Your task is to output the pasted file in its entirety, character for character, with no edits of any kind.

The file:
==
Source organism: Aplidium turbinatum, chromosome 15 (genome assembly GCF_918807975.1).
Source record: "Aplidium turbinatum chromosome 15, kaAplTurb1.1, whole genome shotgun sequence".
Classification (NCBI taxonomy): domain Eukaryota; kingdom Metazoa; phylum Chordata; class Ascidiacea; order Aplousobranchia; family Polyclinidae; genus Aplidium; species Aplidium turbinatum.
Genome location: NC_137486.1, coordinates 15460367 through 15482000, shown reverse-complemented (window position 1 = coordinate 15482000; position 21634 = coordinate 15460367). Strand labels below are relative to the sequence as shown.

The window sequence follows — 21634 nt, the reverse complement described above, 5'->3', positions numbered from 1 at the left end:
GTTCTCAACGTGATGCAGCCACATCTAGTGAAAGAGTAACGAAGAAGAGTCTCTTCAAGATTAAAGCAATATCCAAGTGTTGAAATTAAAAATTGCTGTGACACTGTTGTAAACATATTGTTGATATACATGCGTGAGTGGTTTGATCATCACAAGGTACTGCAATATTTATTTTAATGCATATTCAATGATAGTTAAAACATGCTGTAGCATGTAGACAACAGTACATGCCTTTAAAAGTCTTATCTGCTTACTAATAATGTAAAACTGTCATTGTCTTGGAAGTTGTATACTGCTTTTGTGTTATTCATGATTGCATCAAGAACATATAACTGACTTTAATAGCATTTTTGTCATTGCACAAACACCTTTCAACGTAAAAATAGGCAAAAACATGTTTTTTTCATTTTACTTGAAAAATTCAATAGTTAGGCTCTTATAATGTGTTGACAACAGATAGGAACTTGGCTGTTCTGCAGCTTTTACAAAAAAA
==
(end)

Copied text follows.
Source organism: Aplidium turbinatum, chromosome 15 (genome assembly GCF_918807975.1).
Source record: "Aplidium turbinatum chromosome 15, kaAplTurb1.1, whole genome shotgun sequence".
Classification (NCBI taxonomy): domain Eukaryota; kingdom Metazoa; phylum Chordata; class Ascidiacea; order Aplousobranchia; family Polyclinidae; genus Aplidium; species Aplidium turbinatum.
Genome location: NC_137486.1, coordinates 15460367 through 15482000, shown reverse-complemented (window position 1 = coordinate 15482000; position 21634 = coordinate 15460367). Strand labels below are relative to the sequence as shown.

The window sequence follows — 21634 nt, the reverse complement described above, 5'->3', positions numbered from 1 at the left end:
GTTCTCAACGTGATGCAGCCACATCTAGTGAAAGAGTAACGAAGAAGAGTCTCTTCAAGATTAAAGCAATATCCAAGTGTTGAAATTAAAAATTGCTGTGACACTGTTGTAAACATATTGTTGATATACATGCGTGAGTGGTTTGATCATCACAAGGTACTGCAATATTTATTTTAATGCATATTCAATGATAGTTAAAACATGCTGTAGCATGTAGACAACAGTACATGCCTTTAAAAGTCTTATCTGCTTACTAATAATGTAAAACTGTCATTGTCTTGGAAGTTGTATACTGCTTTTGTGTTATTCATGATTGCATCAAGAACATATAACTGACTTTAATAGCATTTTTGTCATTGCACAAACACCTTTCAACGTAAAAATAGGCAAAAACATGTTTTTTTCATTTTACTTGAAAAATTCAATAGTTAGGCTCTTATAATGTGTTGACAACAGATAGGAACTTGGCTGTTCTGCAGCTTTTACAAAAAAA